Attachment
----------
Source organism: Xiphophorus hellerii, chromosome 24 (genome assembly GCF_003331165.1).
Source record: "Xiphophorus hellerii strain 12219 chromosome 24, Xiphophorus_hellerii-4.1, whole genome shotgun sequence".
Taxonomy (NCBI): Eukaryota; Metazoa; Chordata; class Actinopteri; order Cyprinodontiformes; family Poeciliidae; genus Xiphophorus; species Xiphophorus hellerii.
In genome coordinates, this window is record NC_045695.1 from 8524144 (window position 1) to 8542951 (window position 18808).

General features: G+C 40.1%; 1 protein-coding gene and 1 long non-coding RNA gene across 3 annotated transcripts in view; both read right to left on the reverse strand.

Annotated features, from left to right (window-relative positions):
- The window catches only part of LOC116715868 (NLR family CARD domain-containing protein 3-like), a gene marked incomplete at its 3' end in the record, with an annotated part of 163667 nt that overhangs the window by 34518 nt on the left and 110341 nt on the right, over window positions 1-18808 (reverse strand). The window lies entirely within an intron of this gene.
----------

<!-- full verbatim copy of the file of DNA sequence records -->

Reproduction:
Source organism: Xiphophorus hellerii, chromosome 24 (genome assembly GCF_003331165.1).
Source record: "Xiphophorus hellerii strain 12219 chromosome 24, Xiphophorus_hellerii-4.1, whole genome shotgun sequence".
Taxonomy (NCBI): Eukaryota; Metazoa; Chordata; class Actinopteri; order Cyprinodontiformes; family Poeciliidae; genus Xiphophorus; species Xiphophorus hellerii.
In genome coordinates, this window is record NC_045695.1 from 8524144 (window position 1) to 8542951 (window position 18808).

General features: G+C 40.1%; 1 protein-coding gene and 1 long non-coding RNA gene across 3 annotated transcripts in view; both read right to left on the reverse strand.

Annotated features, from left to right (window-relative positions):
- The window catches only part of LOC116715868 (NLR family CARD domain-containing protein 3-like), a gene marked incomplete at its 3' end in the record, with an annotated part of 163667 nt that overhangs the window by 34518 nt on the left and 110341 nt on the right, over window positions 1-18808 (reverse strand). The window lies entirely within an intron of this gene.